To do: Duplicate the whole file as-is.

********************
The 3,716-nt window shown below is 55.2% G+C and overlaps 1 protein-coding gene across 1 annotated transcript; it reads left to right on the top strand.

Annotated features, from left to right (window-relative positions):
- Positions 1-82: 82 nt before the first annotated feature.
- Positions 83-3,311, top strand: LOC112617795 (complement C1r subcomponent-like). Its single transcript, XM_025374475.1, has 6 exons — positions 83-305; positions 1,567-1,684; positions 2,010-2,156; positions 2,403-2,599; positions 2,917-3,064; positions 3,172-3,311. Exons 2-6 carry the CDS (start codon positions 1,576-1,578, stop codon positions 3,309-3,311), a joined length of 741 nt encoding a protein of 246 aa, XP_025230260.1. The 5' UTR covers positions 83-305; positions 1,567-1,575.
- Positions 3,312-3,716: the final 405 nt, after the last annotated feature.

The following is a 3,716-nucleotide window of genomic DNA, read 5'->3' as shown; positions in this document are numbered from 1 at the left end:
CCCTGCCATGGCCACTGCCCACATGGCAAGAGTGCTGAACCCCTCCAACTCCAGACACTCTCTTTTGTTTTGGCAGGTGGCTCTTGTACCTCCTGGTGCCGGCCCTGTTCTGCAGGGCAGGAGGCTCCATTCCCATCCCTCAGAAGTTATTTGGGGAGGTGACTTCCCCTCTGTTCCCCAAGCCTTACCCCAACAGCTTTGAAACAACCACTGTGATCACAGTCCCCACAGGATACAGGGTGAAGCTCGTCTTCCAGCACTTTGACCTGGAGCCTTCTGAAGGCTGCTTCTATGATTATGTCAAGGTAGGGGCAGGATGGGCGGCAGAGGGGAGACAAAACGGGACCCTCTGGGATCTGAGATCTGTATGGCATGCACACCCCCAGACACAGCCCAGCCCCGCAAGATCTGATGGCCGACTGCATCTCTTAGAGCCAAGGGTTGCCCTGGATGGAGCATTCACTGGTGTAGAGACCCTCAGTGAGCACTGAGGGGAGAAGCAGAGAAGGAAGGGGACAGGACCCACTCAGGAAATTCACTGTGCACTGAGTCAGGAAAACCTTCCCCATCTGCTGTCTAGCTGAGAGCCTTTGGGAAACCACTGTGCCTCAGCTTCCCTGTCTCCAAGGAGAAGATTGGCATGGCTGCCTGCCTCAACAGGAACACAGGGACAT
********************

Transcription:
The 3,716-nt window shown below is 55.2% G+C and overlaps 1 protein-coding gene across 1 annotated transcript; it reads left to right on the top strand.

Annotated features, from left to right (window-relative positions):
- Positions 1-82: 82 nt before the first annotated feature.
- Positions 83-3,311, top strand: LOC112617795 (complement C1r subcomponent-like). Its single transcript, XM_025374475.1, has 6 exons — positions 83-305; positions 1,567-1,684; positions 2,010-2,156; positions 2,403-2,599; positions 2,917-3,064; positions 3,172-3,311. Exons 2-6 carry the CDS (start codon positions 1,576-1,578, stop codon positions 3,309-3,311), a joined length of 741 nt encoding a protein of 246 aa, XP_025230260.1. The 5' UTR covers positions 83-305; positions 1,567-1,575.
- Positions 3,312-3,716: the final 405 nt, after the last annotated feature.

The following is a 3,716-nucleotide window of genomic DNA, read 5'->3' as shown; positions in this document are numbered from 1 at the left end:
CCCTGCCATGGCCACTGCCCACATGGCAAGAGTGCTGAACCCCTCCAACTCCAGACACTCTCTTTTGTTTTGGCAGGTGGCTCTTGTACCTCCTGGTGCCGGCCCTGTTCTGCAGGGCAGGAGGCTCCATTCCCATCCCTCAGAAGTTATTTGGGGAGGTGACTTCCCCTCTGTTCCCCAAGCCTTACCCCAACAGCTTTGAAACAACCACTGTGATCACAGTCCCCACAGGATACAGGGTGAAGCTCGTCTTCCAGCACTTTGACCTGGAGCCTTCTGAAGGCTGCTTCTATGATTATGTCAAGGTAGGGGCAGGATGGGCGGCAGAGGGGAGACAAAACGGGACCCTCTGGGATCTGAGATCTGTATGGCATGCACACCCCCAGACACAGCCCAGCCCCGCAAGATCTGATGGCCGACTGCATCTCTTAGAGCCAAGGGTTGCCCTGGATGGAGCATTCACTGGTGTAGAGACCCTCAGTGAGCACTGAGGGGAGAAGCAGAGAAGGAAGGGGACAGGACCCACTCAGGAAATTCACTGTGCACTGAGTCAGGAAAACCTTCCCCATCTGCTGTCTAGCTGAGAGCCTTTGGGAAACCACTGTGCCTCAGCTTCCCTGTCTCCAAGGAGAAGATTGGCATGGCTGCCTGCCTCAACAGGAACACAGGGACAT